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Do you know which disease fits this month’s case? Then test your knowledge in the quiz below!

Can you explain the abnormal RBC morphology of this girl? Beta-thalassaemia intermedia
Sickle cell anaemia with iron deficiency
Autoimmune haemolytic anaemia
Hereditary spherocytosis

Online version of this month´s case:

The correct answer to November´s quiz is:

Sickle cell anaemia with iron deficiency

Scattergrams and microscopy:

Patient history: a fatigued 4-year old girl was brought to the hospital.

 

Table:

Interpretation and differential diagnosis:

The answer can be inferred from…

  • Microcytosis                                                 low MCV and high MicroR%
  • Hypochromic anaemia                               low HGB, low MCH and high HYPO-He
  • High RBC size distribution                        high RDW-CV
  • Reticulocytosis                                             high RET# and RET%
  • Ineffective erythropoiesis                         low RET-He and Delta-He    
  • No extracellular haemoglobin                  No difference between HGB and HGB-O

 

Case history
A fatigued 4-year old girl was brought to the hospital. A blood sample was sent for an analysis.

Case results
The patient presented with hypochromic (low MCH, high HYPO-He) microcytic (low MCV, high HYPO-He) anaemia (low HGB) with reticulocytosis (high RET# and RET%). Chronic inefficient haemoglobinisation of the erythropoiesis (low RET-He and Delta-He) was also observed. Microcytes are present in iron deficiency anaemia (IDA), functional iron deficiency (FID), haemoglobinopathies such as thalassaemia, and hereditary spherocytosis (microcytosis without hypochromia). Microcytic anaemia of iron deficiency or functional iron deficiency and thalassaemia can be differentiated using the Urrechaga index - a formula that takes into account red blood cell parameters from the blood count (1-2):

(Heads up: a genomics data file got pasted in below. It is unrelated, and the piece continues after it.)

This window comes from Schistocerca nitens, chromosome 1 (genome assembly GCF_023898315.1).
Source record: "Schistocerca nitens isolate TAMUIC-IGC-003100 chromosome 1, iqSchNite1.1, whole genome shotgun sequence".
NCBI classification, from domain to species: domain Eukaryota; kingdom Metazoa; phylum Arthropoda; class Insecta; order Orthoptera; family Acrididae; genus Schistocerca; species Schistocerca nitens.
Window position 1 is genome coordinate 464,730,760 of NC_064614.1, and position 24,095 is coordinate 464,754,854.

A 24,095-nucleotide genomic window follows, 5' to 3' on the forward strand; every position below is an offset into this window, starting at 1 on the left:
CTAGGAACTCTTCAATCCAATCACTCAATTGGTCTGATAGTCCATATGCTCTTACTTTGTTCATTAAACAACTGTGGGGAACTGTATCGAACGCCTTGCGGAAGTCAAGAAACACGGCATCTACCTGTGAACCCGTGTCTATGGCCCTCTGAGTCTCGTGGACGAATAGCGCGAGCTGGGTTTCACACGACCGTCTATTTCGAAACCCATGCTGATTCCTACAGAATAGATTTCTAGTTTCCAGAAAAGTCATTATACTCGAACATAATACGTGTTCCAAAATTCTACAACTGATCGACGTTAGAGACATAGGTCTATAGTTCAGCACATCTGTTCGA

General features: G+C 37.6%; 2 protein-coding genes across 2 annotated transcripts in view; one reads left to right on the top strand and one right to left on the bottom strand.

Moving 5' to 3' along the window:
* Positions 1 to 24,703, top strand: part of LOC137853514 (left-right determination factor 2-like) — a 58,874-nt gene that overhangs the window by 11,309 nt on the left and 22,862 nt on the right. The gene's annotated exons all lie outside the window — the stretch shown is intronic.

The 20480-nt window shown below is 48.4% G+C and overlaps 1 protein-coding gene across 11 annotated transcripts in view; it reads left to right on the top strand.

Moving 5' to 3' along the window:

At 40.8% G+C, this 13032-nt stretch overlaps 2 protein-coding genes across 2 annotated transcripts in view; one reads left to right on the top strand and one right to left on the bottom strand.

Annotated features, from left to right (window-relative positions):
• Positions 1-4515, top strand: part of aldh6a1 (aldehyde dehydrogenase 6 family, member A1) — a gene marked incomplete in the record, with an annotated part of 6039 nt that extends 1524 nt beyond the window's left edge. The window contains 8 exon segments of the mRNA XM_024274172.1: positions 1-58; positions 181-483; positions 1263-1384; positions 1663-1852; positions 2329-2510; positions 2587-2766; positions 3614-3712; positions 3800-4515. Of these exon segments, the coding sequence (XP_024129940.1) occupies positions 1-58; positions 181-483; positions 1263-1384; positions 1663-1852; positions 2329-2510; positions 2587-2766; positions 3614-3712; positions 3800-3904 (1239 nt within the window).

Urrechaga index (MicroR% - HYPO-He% - RDW-CV%)
> -5.1 → β-thalassaemia
< -5.1 → iron deficiency

In this case, the Urrechaga index equals to -22,5, strongly suggestive of IDA or FID rather than β- thalassaemia. The total amount of microcytes (MicroR 47%) and the low MicroR/Hypo-He ratio (47/46,9 = 1) indicate an IDA status.

However the reticulocytosis with the ineffective haemoglobinisation (low RET-He and normal Delta-He) hints to a second underlying disease besides the IDA situation. Circulating NRBC and the markedly increased reticulocyte count indicate a haemolytical disease. The increased fragment or abnormal RBC shape count and the presence of sickle cells in the smear confirm the underlying sickle cell disease (SCD). SCD can also explain the elevated WBC count due to lymphocytosis, as this is a frequent observation in children with SCD (3).Haemoglobin electrophoresis and solubility test confirmed the result.

 

The following answers are incorrect for the described reasons

Beta-thalassaemia intermedia
β- thalassaemia is an inherited haemoglobinopathy characterized by hypochromic microcytic anaemia. It should be differentiated from other haemoglobinopathies and iron deficiency anaemia (IDA) (3).Moderate anaemia, hypochromic microcytes (high Micro-R and HYPO-He, low MCH, low MCV), reticulocytosis with ineffective haemoglobinisation (low RET-He), presence of erythroblasts (NRBC) in the blood smear can be indicative of β- thalassaemia. However, the number of NRBCs in this case is untypically low for thalassaemia intermedia. MicroR and HYPO-He are useful parameters to differentiate between thalassaemia and IDA: in IDA, the number of microcytes and the fraction of hypochromic RBC (HYPO-He) are equally increased resulting in a MicroR to HYPO-He ratio of 1.0 or slightly below 1.0, whereas inthalassaemia the ratio MicroR to HYPO-He is mostly increased (5). In this case, the ratio is equal to 1, indicative of iron deficiency condition. Apart from that, the Urrechaga index is equal to -22,5, strongly suggestive of iron IDA and excluding thalassaemia as a possible diagnosis of this patient.

Autoimmune haemolytic anaemia